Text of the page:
Florida’s new budget must be in place by July 1. Before then, Gov. Ron DeSantis will make some of the toughest budget decisions of his administration. With the state expecting up to a $10 billion shortfall in tax revenue, DeSantis must trim the $93.2 billion budget approved in March accordingly.
And if he does what seems unavoidable, I’m afraid public-school teachers won’t like the outcome.
After successfully pushing an ambitious program to raise the minimum starting pay for teachers, DeSantis may have no choice but to redline it. There isn’t enough money to go around.
DeSantis hasn’t said much about the Hobson’s choices in front of him, but anyone with a calculator can see where this is headed.
Florida’s current teacher pay ranks 46th in the country. Under DeSantis’ plan, only New Jersey and Washington, D.C., would have higher average salaries. But, where’s the money now to pay for that?
COVID-19 is a catastrophe for a state heavily dependent on tourists and the money they spend. Sales tax revenue, according to the Florida Policy Institute, funds 79% of the state budget.
With a Titanic-sized hole in the tax collections, there likely is no logical path now to increase base salaries for classroom teachers and pre-kindergarten teachers to $47,500.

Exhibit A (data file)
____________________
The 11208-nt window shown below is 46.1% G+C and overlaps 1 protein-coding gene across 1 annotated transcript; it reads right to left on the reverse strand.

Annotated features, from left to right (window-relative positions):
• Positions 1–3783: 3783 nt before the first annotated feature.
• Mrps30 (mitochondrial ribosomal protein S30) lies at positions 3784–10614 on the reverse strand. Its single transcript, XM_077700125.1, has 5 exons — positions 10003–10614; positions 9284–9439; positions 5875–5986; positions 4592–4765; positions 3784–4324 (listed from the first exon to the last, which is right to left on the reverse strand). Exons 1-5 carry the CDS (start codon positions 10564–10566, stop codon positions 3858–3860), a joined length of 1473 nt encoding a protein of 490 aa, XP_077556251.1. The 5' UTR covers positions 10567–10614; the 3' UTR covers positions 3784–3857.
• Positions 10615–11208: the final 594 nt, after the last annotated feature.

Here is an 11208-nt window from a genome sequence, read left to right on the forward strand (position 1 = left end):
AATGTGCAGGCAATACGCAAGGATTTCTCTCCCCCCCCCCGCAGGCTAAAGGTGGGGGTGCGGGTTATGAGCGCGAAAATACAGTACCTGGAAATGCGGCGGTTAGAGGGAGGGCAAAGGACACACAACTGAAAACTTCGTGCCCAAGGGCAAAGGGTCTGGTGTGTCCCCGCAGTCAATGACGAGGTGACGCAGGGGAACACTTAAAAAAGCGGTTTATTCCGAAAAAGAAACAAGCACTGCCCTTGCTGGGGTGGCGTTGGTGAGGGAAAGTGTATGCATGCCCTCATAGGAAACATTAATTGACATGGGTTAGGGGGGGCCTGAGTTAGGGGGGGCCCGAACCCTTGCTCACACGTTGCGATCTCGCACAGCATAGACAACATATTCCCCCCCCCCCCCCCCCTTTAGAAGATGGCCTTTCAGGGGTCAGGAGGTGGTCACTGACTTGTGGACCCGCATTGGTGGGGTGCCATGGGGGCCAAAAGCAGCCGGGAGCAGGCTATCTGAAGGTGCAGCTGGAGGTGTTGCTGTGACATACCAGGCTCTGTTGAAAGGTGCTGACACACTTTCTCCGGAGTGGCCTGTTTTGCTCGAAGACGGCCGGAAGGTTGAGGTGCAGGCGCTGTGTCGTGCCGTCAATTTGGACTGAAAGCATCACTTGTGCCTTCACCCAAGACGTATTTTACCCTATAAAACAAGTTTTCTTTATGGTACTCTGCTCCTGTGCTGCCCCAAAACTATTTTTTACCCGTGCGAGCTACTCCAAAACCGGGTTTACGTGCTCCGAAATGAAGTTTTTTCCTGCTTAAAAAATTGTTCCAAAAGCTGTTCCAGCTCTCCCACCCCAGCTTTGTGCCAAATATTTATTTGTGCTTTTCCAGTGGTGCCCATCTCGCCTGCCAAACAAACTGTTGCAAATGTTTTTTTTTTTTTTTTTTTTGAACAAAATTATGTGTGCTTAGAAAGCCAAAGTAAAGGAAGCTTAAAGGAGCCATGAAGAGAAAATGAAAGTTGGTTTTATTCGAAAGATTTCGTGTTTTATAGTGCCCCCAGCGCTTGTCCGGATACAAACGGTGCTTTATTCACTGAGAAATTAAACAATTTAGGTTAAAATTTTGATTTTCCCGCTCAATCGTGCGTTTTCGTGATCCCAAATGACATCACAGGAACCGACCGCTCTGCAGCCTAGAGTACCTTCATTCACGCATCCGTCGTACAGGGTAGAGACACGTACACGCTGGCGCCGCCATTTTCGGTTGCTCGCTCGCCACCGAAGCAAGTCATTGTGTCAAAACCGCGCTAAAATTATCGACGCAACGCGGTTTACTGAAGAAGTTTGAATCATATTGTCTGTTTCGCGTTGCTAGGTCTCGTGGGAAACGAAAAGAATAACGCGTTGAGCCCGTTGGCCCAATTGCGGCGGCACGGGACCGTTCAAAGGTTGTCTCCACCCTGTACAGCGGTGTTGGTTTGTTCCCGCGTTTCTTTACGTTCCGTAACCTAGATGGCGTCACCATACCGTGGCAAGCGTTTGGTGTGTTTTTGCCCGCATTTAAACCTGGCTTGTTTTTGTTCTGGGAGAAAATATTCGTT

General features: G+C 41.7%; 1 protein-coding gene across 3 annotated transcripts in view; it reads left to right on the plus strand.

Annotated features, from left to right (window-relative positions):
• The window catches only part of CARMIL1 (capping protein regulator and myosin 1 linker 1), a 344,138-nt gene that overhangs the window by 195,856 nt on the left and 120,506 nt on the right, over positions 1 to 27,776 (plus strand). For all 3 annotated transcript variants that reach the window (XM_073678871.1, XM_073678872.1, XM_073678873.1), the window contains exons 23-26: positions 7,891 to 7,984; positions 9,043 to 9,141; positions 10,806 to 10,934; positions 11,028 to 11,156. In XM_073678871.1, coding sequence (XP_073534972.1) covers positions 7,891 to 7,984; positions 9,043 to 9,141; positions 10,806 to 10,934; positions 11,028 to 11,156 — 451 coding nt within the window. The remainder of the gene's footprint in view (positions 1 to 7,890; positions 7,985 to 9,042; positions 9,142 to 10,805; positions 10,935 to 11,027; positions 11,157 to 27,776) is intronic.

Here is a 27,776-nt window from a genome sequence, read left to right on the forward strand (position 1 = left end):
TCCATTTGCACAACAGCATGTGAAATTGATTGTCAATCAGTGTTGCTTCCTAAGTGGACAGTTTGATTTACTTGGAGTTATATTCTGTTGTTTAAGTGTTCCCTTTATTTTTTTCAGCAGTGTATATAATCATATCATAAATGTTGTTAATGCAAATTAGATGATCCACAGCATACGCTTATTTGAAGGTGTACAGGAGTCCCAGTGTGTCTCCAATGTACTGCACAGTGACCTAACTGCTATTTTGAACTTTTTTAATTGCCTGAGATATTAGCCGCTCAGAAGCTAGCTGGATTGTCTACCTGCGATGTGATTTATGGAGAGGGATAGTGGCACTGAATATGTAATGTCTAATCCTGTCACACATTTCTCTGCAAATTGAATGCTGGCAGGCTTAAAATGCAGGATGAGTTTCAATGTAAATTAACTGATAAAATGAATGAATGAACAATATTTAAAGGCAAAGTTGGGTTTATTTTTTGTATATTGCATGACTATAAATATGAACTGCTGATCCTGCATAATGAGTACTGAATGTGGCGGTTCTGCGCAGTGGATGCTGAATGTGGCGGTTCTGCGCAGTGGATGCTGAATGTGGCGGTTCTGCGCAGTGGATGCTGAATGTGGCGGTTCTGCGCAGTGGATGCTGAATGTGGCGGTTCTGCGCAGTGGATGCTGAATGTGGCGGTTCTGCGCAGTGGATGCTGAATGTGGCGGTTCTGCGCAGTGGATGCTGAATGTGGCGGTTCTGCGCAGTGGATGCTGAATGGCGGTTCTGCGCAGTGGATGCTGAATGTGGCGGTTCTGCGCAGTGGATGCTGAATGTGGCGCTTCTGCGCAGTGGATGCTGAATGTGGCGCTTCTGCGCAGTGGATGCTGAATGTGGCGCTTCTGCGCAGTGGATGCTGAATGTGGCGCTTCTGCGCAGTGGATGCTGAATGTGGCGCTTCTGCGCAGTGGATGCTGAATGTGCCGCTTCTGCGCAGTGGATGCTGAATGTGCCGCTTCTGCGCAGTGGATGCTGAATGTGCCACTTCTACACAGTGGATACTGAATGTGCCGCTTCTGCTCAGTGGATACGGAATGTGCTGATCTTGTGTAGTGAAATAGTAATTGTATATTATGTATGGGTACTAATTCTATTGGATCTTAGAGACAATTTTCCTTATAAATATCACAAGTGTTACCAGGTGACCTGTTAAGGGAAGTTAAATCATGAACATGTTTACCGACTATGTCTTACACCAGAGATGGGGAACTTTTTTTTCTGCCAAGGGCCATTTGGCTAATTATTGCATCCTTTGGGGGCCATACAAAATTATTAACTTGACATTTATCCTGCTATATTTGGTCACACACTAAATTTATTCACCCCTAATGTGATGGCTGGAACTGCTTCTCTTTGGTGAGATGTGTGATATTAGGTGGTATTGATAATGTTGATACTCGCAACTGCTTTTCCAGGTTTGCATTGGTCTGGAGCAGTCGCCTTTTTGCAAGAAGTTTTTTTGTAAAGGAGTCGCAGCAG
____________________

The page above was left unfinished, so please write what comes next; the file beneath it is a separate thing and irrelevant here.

About 100,000 teachers would receive raises under the plan.
But now? If there’s no money, there’s no money.
Unless the Governor can work some budgetary magic, the raises will have to wait.
I wouldn’t blame any teacher for throwing a hissy fit at that thought. They’re facing a new school year that will be chaotic at best. Some districts are talking about staggered schedules to cut down on classroom sizes, but that just means the teachers will have to juggle their time even more.
There also are health concerns, and probably continued distance learning. Kids and parents will flout the safety rules and blame teachers and administrators if their kids get sick.
It’s all going to fall on the teachers to make his Rubik’s Cube work.
I believe DeSantis will eliminate their raises only as the last, last, last, resort. But that may be the only resort he has.
Teachers have gotten screwed so badly over the 20 years of Republican rule in this state that eliminating these raises, even in a pandemic, might make them grab pitchforks and flaming torches.
There is a caveat in all this. DeSantis is a politician and the teacher raises are important to him. He could slash some environmental initiatives, but those are important to him, too. They’re also important to a large majority of people in Florida.
So, where else can he look?
Maybe some affordable housing programs could be curtailed, but that creates more problems as people can’t pay the rent. State Medicaid costs will spike by at least $1 billion because of all the job losses. So, no, can’t cut there.
School districts throughout Florida are planning for steep cuts in what they receive from Tallahassee. That will delay much-needed construction and maintenance. Compliance with COVID-related safety requirements will strain budgets more.
Nickels will be squeezed until they scream.
There is a bad moon rising and decisions once believed unthinkable must be made.